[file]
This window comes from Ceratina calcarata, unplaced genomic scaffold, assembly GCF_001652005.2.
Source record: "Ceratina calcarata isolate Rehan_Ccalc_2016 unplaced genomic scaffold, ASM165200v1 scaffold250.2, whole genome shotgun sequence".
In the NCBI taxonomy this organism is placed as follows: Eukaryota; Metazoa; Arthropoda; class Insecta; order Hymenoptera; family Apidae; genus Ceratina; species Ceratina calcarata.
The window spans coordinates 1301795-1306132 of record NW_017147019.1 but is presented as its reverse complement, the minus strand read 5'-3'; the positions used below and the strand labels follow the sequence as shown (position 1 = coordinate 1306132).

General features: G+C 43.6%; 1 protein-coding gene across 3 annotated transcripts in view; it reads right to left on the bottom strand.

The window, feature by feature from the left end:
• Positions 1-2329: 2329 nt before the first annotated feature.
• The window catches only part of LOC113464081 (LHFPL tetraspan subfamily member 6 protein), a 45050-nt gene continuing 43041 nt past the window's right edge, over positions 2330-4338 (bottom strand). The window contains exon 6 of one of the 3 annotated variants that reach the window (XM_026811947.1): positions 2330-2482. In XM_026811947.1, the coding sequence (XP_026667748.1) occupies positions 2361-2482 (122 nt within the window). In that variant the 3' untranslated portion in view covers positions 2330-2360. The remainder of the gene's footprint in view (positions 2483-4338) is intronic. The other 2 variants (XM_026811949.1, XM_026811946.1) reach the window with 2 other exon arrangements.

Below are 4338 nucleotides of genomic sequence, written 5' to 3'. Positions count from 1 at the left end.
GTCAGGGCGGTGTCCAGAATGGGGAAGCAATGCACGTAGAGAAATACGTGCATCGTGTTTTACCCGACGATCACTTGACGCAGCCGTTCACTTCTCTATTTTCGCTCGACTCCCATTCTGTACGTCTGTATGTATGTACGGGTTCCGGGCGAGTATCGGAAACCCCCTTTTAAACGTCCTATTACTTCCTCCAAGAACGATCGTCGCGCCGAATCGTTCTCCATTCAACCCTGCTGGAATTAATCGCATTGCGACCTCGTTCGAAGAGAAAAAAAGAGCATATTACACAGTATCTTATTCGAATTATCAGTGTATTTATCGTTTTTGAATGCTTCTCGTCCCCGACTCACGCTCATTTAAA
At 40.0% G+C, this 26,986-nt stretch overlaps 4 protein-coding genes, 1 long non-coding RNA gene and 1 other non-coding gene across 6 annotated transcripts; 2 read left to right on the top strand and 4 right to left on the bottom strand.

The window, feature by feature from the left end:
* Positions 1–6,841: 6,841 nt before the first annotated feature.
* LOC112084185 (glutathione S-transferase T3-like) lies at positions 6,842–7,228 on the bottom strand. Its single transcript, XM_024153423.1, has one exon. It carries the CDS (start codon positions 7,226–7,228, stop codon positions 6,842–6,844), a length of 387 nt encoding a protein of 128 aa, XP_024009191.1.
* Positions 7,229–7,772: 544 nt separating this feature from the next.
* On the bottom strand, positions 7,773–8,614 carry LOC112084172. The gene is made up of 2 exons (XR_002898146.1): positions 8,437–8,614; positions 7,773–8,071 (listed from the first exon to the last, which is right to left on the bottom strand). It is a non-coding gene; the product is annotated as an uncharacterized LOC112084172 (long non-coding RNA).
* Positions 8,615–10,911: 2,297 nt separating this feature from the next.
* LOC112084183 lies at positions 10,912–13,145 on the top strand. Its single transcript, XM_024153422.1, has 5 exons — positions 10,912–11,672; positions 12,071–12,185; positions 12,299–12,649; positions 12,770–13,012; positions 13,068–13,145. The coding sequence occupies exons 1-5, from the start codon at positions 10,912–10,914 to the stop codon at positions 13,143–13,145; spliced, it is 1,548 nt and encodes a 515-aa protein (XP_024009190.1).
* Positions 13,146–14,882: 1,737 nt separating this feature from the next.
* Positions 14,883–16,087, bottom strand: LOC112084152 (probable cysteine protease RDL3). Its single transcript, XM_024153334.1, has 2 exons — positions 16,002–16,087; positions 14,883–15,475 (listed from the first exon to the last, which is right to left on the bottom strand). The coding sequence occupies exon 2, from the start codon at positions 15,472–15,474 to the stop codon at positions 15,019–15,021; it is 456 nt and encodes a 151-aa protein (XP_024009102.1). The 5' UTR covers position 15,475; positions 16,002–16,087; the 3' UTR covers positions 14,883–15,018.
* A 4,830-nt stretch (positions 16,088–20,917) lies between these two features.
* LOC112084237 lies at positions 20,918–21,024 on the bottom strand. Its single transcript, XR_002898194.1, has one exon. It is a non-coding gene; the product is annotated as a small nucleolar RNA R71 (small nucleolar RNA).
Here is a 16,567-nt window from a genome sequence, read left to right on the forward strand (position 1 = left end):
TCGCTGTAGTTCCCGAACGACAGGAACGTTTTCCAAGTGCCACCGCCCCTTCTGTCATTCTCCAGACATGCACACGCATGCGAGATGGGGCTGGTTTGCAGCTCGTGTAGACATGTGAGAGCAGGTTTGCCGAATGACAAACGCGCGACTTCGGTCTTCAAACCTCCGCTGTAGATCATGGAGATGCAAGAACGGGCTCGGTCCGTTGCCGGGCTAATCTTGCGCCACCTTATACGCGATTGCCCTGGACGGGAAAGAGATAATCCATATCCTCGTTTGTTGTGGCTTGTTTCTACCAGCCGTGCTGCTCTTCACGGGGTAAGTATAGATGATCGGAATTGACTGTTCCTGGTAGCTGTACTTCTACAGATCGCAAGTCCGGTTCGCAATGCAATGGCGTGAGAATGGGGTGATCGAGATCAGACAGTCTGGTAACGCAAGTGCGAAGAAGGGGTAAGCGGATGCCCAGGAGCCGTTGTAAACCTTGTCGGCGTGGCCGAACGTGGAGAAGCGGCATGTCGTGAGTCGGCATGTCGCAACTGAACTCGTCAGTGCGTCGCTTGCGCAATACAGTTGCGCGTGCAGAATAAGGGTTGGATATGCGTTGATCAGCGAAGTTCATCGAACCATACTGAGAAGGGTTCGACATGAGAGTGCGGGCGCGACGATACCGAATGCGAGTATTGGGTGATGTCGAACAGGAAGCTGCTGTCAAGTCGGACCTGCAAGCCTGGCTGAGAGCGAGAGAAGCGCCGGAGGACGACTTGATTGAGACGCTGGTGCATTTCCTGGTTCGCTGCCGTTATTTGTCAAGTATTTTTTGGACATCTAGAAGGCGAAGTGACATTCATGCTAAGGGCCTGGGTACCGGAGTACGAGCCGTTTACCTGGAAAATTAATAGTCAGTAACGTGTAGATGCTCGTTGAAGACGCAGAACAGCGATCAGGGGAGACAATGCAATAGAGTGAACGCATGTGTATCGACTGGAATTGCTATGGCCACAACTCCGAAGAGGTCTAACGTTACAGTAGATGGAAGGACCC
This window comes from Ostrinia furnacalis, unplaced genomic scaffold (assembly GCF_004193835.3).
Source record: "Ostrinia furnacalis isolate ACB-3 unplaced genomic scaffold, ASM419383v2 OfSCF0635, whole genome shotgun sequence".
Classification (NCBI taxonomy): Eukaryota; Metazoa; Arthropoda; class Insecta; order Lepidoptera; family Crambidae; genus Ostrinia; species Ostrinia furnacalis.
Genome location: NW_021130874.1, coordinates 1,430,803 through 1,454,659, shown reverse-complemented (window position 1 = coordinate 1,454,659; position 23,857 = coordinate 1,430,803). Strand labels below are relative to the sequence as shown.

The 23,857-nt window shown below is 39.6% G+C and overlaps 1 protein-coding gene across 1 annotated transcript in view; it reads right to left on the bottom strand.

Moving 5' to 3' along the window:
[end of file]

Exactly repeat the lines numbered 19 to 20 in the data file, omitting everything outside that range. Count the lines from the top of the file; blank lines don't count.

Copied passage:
* Positions 13,146–14,882: 1,737 nt separating this feature from the next.
* Positions 14,883–16,087, bottom strand: LOC112084152 (probable cysteine protease RDL3). Its single transcript, XM_024153334.1, has 2 exons — positions 16,002–16,087; positions 14,883–15,475 (listed from the first exon to the last, which is right to left on the bottom strand). The coding sequence occupies exon 2, from the start codon at positions 15,472–15,474 to the stop codon at positions 15,019–15,021; it is 456 nt and encodes a 151-aa protein (XP_024009102.1). The 5' UTR covers position 15,475; positions 16,002–16,087; the 3' UTR covers positions 14,883–15,018.